Long before philosophers took up medical ethics, Potts addressed the thorny, often controversial issues of how to manage an infant with major, incurable deformities. He consulted Catholic theologians when the parents of an infant with an open bladder, intestinal obstruction, and indeterminate sex were uncertain about what to do. The answer was that one may but not need to use extraordinary means to preserve life. Extraordinary means was defined as anything very costly, unusual, painful, or difficult. The family decided not to treat the infant, who died. Dr. Potts was very firm in his opinion that the parents know best.
In his third chapter, “The Heart of a Child,” Potts ended with:
The mystical heart of a child is a precious and beautiful thing. It is marred only by the wounds of a thoughtless and not too intelligent world.—I am convinced that the heart of a child sunned by love, security and understanding will be able to withstand the storms of illness and pain.
In person, Potts epitomized the word “charisma.” He was tall and distinguished, and when not in a scrub suit or a white coat, he wore a suit, vest, and tie. He was a wonderful speaker, had an infectious laugh, and could charm donations to the hospital from tight-fisted bankers.
Two surgeons, Percival Pott and Willis Potts, separated by two hundred years, an ocean, and half a continent, shared a compassion for children, developed new operations, and improved surgical care.
- Peltier, L. F., MD., PhD, “The Classic Chirurgical Works of Percival Pott, F.R.S., Surgeon to St. Bartholomew’s Hospital, A New Edition, with his Last Corrections, From the internet, Wolters, Kluwer Health, Inc. Copyright, 2020, Open access.
- Dobson, J., Percival Pott, Annals of the Royal College of Surgeons, England, 50, : 54-65
- Pott, P. Senior Surgeon to St. Bartholomew’s Hospital; An Account of a Particular kind of Rupture, Frequently Attended on Newborn Children and Sometimes met with in Adults viz. That in Which the Intestines or Omentum is Found in the Same Cavity with the Testicle. 2nd edition; London, printed by W. Clark, L. Hawes and R. Collins M. DCCLXY from Internet Archive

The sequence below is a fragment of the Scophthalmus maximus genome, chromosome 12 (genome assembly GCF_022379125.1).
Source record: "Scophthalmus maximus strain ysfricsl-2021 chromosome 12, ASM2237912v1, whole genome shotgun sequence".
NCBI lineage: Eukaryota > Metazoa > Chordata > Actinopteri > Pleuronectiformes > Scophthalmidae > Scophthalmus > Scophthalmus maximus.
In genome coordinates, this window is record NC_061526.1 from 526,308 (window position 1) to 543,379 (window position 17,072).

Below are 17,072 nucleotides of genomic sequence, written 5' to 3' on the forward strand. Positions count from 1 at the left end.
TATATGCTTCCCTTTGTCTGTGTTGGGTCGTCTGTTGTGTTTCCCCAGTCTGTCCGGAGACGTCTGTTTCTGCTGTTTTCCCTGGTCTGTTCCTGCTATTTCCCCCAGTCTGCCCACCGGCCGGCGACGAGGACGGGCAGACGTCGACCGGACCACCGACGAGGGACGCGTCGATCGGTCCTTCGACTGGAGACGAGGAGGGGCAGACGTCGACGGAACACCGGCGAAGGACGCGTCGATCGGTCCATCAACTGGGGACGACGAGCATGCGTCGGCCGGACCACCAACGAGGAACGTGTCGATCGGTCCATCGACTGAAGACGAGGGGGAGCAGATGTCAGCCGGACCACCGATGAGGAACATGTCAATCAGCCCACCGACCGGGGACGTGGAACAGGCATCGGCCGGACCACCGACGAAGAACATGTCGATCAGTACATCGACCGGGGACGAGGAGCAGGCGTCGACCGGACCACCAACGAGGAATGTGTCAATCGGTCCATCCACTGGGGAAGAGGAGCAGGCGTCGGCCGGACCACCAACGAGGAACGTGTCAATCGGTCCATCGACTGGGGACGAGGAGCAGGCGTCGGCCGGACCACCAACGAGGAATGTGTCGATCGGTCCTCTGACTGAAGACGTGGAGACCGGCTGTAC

- Potts, W.J. Riker, W.L., Lewis, J.E.; The Treatment of Inguinal Hernias in Infants and Children, Annals of Surgery, 132, , 566-574
- OBSERVATIONS on the Nature and Consequences of Those Injuries in which the Head is Liable from external violence. By Percival Pott, F.R.S. and Surgeon to St. Bartholomew’s Hospital, London, Printed for L. Hawes, W. Clark, R. Collins, in Pater-Noster Row, M.dcc.lxviii.
- Suwan, P.T. Mogal, S. Chaudhari, S. “Pott’s Puffy Tumor: An Uncommon Clinical Entity”, Case Reports in Pediatrics, Vol. 2012, Article, JD 386101, Open Access, Hindawi Creative Commons, Attribution License
- Some few general remarks on Fractures and Dislocations by Percival Pott, F.R.S. and Surgeon to St. Bartholomew’s Hospital; London, printed for L. Haws, W. Clark and R. Collins in Pater Noster Row M. dcc.lxix; pages 57-59
- Charnley, John, Closed Reduction of Common Fractures, Chapter 16; From Cambridge.org/Potts Fracture.pdf.
- Pott, P. Some remarks on that Kind of Palsy of the Lower Limbs, Which is Frequently Found to Accompany a Curvature of the Spine, and is Supposed to be Caused by it, Together with It’s Method of Cure. London, J. Johnson, 1779
- Kumar, R., Dillip, G., Samyanshis, S. Spinal Tuberculosis: A Review, Journal of Spinal Cord Medicicne; 2011, September, 34 440-454
- Benzagmolut. M., Said, B., Chakour, K. El Faiz Chaoul, M., Potts Disease in Children; Surgical Neurology International, 11-January 2011:21
- Brown, J.R., Thornton, J.L. Percival Pott, [1714-1788] and Chimney Sweepers’ Cancer of the Scrotum; British Journal of Industrial Medicine, 1957, 14,  pgs. 68-70
- Potts, W.J. Congenital Pyloric Stenosis, Mississippi Valley Medical Journal, Vol. 61, May, 1939, pgs. 84-87
- Letters in the archives of Rush Medical School
- Potts, W.J. Smith, S. Gibson, S. Anastomosis of the Aorta to the Pulmonary Artery; Certain types of Congenital Heart Disease; Journal of the American Medical Association, Vol. 22 #11, 1946, pgs. 627-631
- Baffes, T.G., Willis J. Potts, His Contributions to Cardiovascular Surgery; Ann. Thoracic Surgery, 44, July 1987, pgs. 92-96
- Potts, W.J. “The Surgeon and the Child”, W.B. Saunders and Co. Philadelphia and London, 1959
JOHN RAFFENSPERGER, MD, graduated from the University of Illinois College of Medicine in 1953, interned at the Cook County Hospital, spent two years in the Navy and returned to Cook County for training in general, thoracic, and pediatric surgery. He was on the attending staff at Cook County until 1970, when he went to the Children’s Memorial Hospital and eventually became the surgeon in chief. He has written textbooks, works of medical history, and novels. After retiring from active practice, he sailed across the Atlantic and back, then served as a voluntary pediatric surgeon at Cook County.